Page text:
COLUMBUS A throng some 60,000 people strong filled the lawn in front of the Statehouse and flowed into the streets Sunday as Democratic presidential nominee Barack Obama made his closing arguments to Ohio for a vote to end what he called the "nightmare" of the last eight years.
And despite the beat of the message of his closing theme, "Signed, Sealed, Delivered," and polls showing him in the lead, the Illinois senator was leaving nothing to chance. He pointed the way toward Veterans Memorial just across the Scioto River where Franklin County residents were voting as he spoke.
"We began this journey, not on a beautiful day like this it was cold that day, 7 degrees on the steps of the old capitol in Springfield, Ill. ," he said.
"We knew how steep our climb would be I was convinced that when we come together, our voices are more powerful than the most entrenched lobbyists, the most vicious political attacks...
"That was the premise of this candidacy," he said. "Twenty-one months later, my faith in the American people has been vindicated, regardless of what happens on Tuesday. Thats how weve come so close."
Mr. Obama hoped to close the deal with a trio of large rallies that are likely to be his last of the campaign in the state that decided the 2004 election. From Columbus, he headed to Cleveland for a Bruce Springsteen concert and rally in Cleveland with plans to then fly south for one final rally under the stadium lights of the University of Cincinnati in the city he has visited most often.
Mr. Obama, who was accompanied by his wife, Michelle, and Gov. Ted Strickland, appeared relaxed, laughing at some of his own lines on the front steps of the Statehouse.
He praised Republican nominee John McCains "funny" appearance on Saturday Night Live the night before just before leashing the Arizona senator to the economic and foreign affairs policies of the Bush administration.
"President Bush is sitting out the last few days before the election," he said. "But yesterday Dick Cheney came out of his undisclosed location.
"Dont need to boo. You just need to vote," he said in response to the crowds reaction. "Dick Cheney came out, and he hit the campaign trail. He said, and I quote, that he is delighted to support John McCain. Youve never seen Dick Cheney delighted before, but he is. Thats kind of hard to picture. So, I would like to congratulate Senator McCain on this endorsement, because he really earned it
""Heres my question to you, Ohio," he said. "Do you think Dick Cheney is delighted to support John McCain because he thinks John McCain is going to bring change, because he thinks that somehow John McCain is really going to shake things up, get rid of the lobbyists, and Haliburton, and the old boys club in Washington? Ohio, we know better. Were not going to be hoodwinked."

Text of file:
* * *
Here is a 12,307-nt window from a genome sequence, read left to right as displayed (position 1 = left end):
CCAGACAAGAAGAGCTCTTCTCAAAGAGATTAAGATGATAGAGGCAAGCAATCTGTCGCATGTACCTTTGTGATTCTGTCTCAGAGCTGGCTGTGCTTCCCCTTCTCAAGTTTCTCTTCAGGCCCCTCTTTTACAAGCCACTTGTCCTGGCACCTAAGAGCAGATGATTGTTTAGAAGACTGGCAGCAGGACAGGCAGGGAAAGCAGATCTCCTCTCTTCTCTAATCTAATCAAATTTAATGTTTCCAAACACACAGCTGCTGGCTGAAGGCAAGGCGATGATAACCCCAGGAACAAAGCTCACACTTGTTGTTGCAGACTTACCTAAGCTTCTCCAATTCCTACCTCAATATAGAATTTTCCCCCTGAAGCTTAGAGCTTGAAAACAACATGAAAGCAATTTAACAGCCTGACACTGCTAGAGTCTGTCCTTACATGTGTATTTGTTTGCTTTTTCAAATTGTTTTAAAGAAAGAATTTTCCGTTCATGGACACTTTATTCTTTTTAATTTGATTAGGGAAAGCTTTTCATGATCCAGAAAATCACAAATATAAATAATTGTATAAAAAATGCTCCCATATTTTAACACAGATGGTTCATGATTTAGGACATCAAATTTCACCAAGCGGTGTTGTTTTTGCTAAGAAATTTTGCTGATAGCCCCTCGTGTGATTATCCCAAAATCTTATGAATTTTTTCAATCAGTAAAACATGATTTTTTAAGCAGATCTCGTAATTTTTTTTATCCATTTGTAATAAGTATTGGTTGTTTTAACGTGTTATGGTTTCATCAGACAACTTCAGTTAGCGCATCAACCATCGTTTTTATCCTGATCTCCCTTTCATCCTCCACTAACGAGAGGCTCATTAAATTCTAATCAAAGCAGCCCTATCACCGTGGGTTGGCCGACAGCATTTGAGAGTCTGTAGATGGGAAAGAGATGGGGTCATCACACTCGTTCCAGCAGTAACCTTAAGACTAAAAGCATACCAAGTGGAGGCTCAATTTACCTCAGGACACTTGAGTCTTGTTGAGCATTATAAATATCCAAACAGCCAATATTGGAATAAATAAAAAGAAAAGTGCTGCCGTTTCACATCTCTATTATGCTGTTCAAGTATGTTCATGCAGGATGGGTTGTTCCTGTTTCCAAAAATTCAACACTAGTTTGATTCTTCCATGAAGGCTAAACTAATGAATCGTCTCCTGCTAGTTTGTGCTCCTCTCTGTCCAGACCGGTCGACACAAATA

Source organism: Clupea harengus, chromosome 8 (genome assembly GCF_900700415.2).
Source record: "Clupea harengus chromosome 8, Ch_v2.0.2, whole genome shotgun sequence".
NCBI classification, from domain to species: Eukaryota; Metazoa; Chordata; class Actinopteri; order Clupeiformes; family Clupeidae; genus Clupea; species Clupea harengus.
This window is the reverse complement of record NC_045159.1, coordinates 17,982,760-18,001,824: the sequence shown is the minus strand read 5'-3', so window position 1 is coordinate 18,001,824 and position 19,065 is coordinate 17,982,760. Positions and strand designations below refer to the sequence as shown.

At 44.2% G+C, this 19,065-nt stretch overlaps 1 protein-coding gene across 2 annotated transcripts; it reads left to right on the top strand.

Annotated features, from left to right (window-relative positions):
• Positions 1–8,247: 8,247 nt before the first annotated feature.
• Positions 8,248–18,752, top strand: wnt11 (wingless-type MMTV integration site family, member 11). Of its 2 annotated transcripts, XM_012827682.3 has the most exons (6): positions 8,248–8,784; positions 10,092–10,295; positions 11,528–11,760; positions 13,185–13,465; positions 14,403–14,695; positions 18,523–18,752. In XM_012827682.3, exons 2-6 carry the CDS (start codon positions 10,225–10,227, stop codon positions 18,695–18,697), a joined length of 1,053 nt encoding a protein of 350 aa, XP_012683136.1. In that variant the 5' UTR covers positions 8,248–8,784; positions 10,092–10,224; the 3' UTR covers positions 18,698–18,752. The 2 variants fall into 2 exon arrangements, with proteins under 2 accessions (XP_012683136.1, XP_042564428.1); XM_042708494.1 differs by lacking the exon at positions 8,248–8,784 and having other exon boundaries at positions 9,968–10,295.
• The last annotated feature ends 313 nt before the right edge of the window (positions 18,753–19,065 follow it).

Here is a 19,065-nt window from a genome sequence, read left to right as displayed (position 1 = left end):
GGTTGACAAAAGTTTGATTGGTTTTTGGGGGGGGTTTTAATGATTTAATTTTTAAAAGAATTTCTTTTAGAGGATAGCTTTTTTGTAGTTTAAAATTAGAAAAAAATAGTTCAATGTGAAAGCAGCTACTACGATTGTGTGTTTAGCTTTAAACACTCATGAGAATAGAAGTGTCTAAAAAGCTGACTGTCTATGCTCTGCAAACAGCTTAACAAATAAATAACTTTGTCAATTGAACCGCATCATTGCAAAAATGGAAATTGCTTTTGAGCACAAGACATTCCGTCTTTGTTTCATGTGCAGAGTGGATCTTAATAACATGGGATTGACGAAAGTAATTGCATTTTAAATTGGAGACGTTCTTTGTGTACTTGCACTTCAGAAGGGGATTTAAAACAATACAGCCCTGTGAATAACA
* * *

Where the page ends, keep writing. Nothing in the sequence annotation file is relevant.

The McCain campaign took aim at Mr. Obamas characterization as "simple economics" his own plan to lower taxes for those earning less than $250,000 while allowing the Bush tax cuts for those earning more than that to expire.
"Barack Obamas plan is indeed simple," McCain-Palin spokesman Brian Rogers said. "He will raise taxes. He will grow government. With only two days until the election, Barack Obama offers nothing but the same old tired tax-and-spend policies that will only kill Ohio jobs and deepen our economic crisis."
Veterans Memorial was only scheduled to be open until 5 p.m. for early voting, despite attempts by Democrats to convince the bipartisan county board of elections to keep it open longer. But Governor Strickland had a plan, knowing that early voting would continue as long as people were still in line after that time.
He shouted to the crowd that he wanted enough to make the trip so that "at midnight tonight and at 2 a.m., tomorrow morning people will still be in line registering their voters for Barack Obama and Joe Biden This thing could be wrapped up before the polls open on Nov. 4."
Mr. Obama may be gone after Sunday, but his campaign here goes on. Running mate Joe Biden will be back Monday for rallies in Zanesville and suburban Akron.
Republican vice president nominee Sarah Palin continued the push for Ohios critical 20 electoral votes with rallies Sunday and another visit planned for Lakewood near Cleveland on Monday.
Shelley Smith, 23, a Minnesota native newly registered in Ohio, took time off Thursday afternoon from her job at a health care company to stand in line for two and a half hours at Veterans Memorial for Mr. Obama. She was in line at 9 a.m., for Sundays Statehouse rally more than four hours later.
"Im angry about the last eight years, and I actually trust him," she said. "I may get let down. He is a politician."
Contact Jim Provance at: firstname.lastname@example.org, or 614-221-0496.
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